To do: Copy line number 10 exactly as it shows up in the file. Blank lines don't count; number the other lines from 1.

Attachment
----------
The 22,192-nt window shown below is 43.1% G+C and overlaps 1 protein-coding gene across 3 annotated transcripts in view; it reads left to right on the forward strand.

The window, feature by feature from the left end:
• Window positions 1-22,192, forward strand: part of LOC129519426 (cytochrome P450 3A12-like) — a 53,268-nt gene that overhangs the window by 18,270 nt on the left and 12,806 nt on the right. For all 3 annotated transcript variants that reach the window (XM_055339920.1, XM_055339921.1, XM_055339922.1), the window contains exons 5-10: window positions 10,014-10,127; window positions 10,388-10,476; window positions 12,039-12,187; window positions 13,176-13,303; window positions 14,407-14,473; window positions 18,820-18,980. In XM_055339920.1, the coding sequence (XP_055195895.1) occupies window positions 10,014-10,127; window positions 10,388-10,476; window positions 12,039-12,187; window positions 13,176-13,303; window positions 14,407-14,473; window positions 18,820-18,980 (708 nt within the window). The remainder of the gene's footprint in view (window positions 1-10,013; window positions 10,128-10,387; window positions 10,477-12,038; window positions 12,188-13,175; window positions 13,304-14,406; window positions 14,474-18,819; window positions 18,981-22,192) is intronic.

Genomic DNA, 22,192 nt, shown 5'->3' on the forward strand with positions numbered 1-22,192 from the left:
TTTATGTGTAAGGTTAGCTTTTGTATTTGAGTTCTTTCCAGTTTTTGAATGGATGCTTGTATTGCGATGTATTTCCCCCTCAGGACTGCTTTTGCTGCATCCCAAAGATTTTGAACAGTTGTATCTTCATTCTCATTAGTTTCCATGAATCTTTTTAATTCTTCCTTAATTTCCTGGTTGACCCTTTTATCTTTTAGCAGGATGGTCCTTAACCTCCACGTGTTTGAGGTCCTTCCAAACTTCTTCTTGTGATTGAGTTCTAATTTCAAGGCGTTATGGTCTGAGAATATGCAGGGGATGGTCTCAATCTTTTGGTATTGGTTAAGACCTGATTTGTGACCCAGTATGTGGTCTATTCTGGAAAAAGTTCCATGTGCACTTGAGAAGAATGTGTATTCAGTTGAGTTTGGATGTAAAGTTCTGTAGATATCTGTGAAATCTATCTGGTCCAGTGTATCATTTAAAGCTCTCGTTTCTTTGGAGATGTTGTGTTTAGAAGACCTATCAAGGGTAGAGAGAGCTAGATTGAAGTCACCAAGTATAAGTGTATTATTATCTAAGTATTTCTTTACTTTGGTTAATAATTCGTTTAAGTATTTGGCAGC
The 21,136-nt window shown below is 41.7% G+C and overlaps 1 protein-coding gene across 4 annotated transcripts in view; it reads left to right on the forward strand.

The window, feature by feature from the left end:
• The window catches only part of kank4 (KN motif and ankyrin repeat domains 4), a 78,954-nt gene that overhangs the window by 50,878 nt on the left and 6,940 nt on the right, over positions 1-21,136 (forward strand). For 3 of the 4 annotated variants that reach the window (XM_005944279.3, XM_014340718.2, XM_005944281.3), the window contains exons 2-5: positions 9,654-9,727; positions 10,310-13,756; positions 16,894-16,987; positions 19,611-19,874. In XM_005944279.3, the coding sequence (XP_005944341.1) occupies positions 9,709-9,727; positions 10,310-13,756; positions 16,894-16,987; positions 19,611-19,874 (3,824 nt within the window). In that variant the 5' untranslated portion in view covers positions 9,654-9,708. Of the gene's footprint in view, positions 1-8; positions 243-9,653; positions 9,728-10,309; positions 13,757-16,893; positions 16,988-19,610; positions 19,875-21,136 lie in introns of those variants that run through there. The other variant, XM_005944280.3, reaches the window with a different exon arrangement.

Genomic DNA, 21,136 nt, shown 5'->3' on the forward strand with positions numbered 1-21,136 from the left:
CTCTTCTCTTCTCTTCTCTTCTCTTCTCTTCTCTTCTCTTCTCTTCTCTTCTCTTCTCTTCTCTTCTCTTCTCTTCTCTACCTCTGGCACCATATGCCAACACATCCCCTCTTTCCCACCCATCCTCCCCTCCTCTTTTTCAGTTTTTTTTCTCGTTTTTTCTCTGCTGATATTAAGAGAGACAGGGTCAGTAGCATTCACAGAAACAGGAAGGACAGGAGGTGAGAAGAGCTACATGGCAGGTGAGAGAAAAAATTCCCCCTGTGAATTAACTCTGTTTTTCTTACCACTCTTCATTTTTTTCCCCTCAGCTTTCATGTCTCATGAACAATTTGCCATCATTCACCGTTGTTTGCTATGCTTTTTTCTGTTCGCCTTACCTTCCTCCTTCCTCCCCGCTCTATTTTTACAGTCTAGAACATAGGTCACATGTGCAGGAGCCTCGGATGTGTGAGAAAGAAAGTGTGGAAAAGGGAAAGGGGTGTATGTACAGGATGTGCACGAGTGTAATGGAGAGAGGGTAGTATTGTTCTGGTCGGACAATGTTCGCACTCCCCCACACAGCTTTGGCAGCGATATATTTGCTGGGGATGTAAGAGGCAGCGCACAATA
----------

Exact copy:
CTCTTCTCTTCTCTTCTCTTCTCTTCTCTTCTCTTCTCTTCTCTTCTCTTCTCTTCTCTTCTCTTCTCTTCTCTTCTCTACCTCTGGCACCATATGCCAACACATCCCCTCTTTCCCACCCATCCTCCCCTCCTCTTTTTCAGTTTTTTTTCTCGTTTTTTCTCTGCTGATATTAAGAGAGACAGGGTCAGTAGCATTCACAGAAACAGGAAGGACAGGAGGTGAGAAGAGCTACATGGCAGGTGAGAGAAAAAATTCCCCCTGTGAATTAACTCTGTTTTTCTTACCACTCTTCATTTTTTTCCCCTCAGCTTTCATGTCTCATGAACAATTTGCCATCATTCACCGTTGTTTGCTATGCTTTTTTCTGTTCGCCTTACCTTCCTCCTTCCTCCCCGCTCTATTTTTACAGTCTAGAACATAGGTCACATGTGCAGGAGCCTCGGATGTGTGAGAAAGAAAGTGTGGAAAAGGGAAAGGGGTGTATGTACAGGATGTGCACGAGTGTAATGGAGAGAGGGTAGTATTGTTCTGGTCGGACAATGTTCGCACTCCCCCACACAGCTTTGGCAGCGATATATTTGCTGGGGATGTAAGAGGCAGCGCACAATA